CRONA Newsletter: October 14, 2020


Monthly CRONA Membership Webinar

Monthly membership webinar is Wednesday, October 14 from 8:00 – 10:00 PM. We usually do not hold membership meetings in the month of October because that is when we hold the annual CRONA Convention, but there is so much going on this year that we didn’t want to miss the opportunity to provide information and take your questions. It’s a week later than the monthly meeting usually is because after Convention we needed a bit of time to recover. See you Wednesday evening!

COVID Updates – the Law


What is this new code CASLP, and what happened to Paid Admin Leave?

Last month, California passed AB 1867, a CA Supplemental Leave Program law intended to cover the gaps left by the federal CARES Act, which provided for COVID-19 related paid time off but excluded employees of companies with 500+ employees. This new law establishes requirements for minimum amounts of paid leave related to COVID-19. Unfortunately, this state-mandated minimum leave time is less that what was being provided by the hospital. The hospital cancelled its previous paid administrative leave program after AB 1867 was passed. This new CA Supplemental Leave Program will be in effect only through December 31, 2020. It provides a bank of paid hours – coded as CASLP on your pay check – that may be used for absences related to COVID-19. This includes work time missed if you must miss work due to COVID-19 symptoms, due to actual COVID-19 infection, and quarantine. If you have already received paid administrative leave related to COVID-19, those hours will be subtracted from your total available CASLP hours. . If you do not have hours in the CASLP bank and you are required to stay out of work pending COVID testing, you will have to use your PTO. Your total CASLP hours are based on your actual worked hours in the last 6 months, not your base FTE.


New Legislation – SB 1159

Another new state law makes it easier to have a workers compensation claim related to COVID-19 approved. Rather than placing the entire burden on the employee to prove that a COVID-19 infection was work-related, it:

  • Creates a rebuttable presumption for healthcare workers that certain illnesses from COVID-19 are work-related and entitle workers to workers’ compensation.
  • Presumption applies if the employee tests positive for COVID-19 within 14 days after a day the employee performed work at the employee’s place of employment, on or after July 6, 2020.

If you are infected with COVID-19, the hospital will automatically file a workers compensation claim on your behalf. You must contact Occupational Health to discuss your claim and complete any necessary paperwork. The phone number for Occupational Health is 650-723-5922.


Time Off for Voting – It’s the Law

Many large and small companies are providing paid time off for employees who volunteer to work the polls this election year, or providing paid time off in excess what the state of California requires in order to support voting. CRONA asked, months ago, if the hospitals would consider joining other companies such as Old Navy, Facebook, Target, and Bue Apron in supporting voting with paid time off to vote and/or work the polls. The hospital waited to respond until the schedule request period including Election Day was closed, and the response was no. CRONA is very disappointed in the hospitals’ decision to stick with providing only what they are required by law to provide, and no more.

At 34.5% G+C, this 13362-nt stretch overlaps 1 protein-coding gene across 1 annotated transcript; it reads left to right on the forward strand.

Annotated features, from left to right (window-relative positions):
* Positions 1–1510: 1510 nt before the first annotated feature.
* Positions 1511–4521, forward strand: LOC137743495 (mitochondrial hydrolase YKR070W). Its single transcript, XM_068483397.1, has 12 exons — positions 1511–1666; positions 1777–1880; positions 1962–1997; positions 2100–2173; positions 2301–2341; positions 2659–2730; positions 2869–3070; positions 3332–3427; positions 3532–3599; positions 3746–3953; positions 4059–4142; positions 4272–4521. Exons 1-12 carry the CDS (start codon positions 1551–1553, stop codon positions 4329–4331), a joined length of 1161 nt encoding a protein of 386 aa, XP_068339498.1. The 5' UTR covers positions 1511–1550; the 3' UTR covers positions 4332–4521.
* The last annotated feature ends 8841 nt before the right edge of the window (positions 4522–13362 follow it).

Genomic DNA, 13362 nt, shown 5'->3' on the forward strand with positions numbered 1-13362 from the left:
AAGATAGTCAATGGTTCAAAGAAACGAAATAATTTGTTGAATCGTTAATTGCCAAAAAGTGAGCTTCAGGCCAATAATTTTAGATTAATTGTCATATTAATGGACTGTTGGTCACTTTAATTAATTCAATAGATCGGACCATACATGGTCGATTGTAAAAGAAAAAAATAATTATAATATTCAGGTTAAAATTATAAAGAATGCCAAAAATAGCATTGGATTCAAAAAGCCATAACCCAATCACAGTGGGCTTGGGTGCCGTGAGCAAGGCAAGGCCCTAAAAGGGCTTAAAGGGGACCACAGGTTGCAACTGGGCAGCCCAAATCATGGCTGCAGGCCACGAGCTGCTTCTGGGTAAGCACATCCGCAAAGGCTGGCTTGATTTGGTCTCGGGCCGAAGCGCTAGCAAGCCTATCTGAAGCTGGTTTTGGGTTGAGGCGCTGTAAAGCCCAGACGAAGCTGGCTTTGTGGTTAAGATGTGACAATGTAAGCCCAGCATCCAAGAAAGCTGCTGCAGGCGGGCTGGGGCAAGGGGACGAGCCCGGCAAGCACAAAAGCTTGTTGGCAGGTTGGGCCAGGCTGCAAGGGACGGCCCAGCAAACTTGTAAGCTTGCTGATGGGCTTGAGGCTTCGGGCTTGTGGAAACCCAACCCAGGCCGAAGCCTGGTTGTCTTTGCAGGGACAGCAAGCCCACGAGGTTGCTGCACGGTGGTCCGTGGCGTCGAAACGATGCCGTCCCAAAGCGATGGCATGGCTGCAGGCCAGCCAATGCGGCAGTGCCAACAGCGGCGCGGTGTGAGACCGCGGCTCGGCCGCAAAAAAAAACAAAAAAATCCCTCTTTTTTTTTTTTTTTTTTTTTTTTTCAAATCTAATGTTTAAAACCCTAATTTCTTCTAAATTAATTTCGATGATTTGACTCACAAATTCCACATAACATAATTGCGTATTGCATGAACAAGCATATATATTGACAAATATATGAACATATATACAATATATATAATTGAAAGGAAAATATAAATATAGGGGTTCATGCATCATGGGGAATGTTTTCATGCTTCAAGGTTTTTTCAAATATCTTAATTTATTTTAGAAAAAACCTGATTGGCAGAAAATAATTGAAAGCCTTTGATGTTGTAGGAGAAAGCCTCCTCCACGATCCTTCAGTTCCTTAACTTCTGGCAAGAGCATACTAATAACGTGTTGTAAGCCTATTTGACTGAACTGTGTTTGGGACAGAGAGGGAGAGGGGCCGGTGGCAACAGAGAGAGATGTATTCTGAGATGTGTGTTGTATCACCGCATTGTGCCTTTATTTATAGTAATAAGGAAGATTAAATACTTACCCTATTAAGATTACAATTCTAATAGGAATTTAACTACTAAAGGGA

Fortunately, California state law does provide 2 hours paid time off – not from your PTO – for voting, if your work schedule does not allow you time to vote. This year, many polling places are open multiple days to accommodate voting. Check with the Registrar of Voters in your home county for more information.


Please make a plan to vote on Election Day. If you request time off to vote in accordance with the law and are denied, let CRONA know immediately.


Holiday Scheduling

It is the time of year to request your holiday work schedule. Per our contracts, “The Employer will make a good faith effort to post the Thanksgiving and Christmas/New Year’s schedules at least four (4) weeks in advance of the schedule period.” (SHC, Section 18.4; LPCH, Section 17.10) This means that schedule requests may now be open into December.


You cannot be required to work both the holiday and the holiday eve unless your unit voted by September 1 of this year to “bundle” the holiday and holiday eve shifts. We asked the hospital to provide corrections to units at SHC that told nurses they must work both the holiday and holiday eve shifts – that is not correct unless the unit voted to bundle the holiday and holiday eve.


For LPCH, units that voted to bundle would have voted to bundle the two designated winter holidays of Thanksgiving, Christmas, and New Year’s (CRONA-LPCH contract, Section 19.3.1). Each LPCH unit has two of these three holidays designated as its winter holidays and may vote every year to select which two holidays are the designated winter holidays. All votes to decide which holidays are the designated winter holidays must take place by September 1 of each year.


For SHC, units that voted to bundle would have voted to bundle for the winter holidays of Christmas Eve/Christmas Day and New Year’s Eve/New Year’s Day.


For those units that are closed on holidays, you may ask to have the holiday as part of your commitment and you may take the day as PTO, ATO, or unpaid time. For example, a nurse who works four 10-hour shifts on a unit that is open Monday through Friday, but will be closed on December 25 (Friday), the nurse may request to work only three scheduled shifts during Christmas week, counting December 25 as part of her/his commitment. The nurse may elect to take PTO, ATO, or no pay. Your manager may deny your request to include the holiday within your commitment if staffing does not permit, but should not unreasonably deny such a request. (LPCH Section 9.1.4.j.; SHC Section 10.1.4.j.)


Kin Care/CESLA – How Much Time is Protected?

Per California Labor Code, Regular Nurses have protected time off equal to half of the PTO that would be accrued in a year, based on FTE and not hours worked. In API it is called Kin Care; in KRONOS it is called CESLA.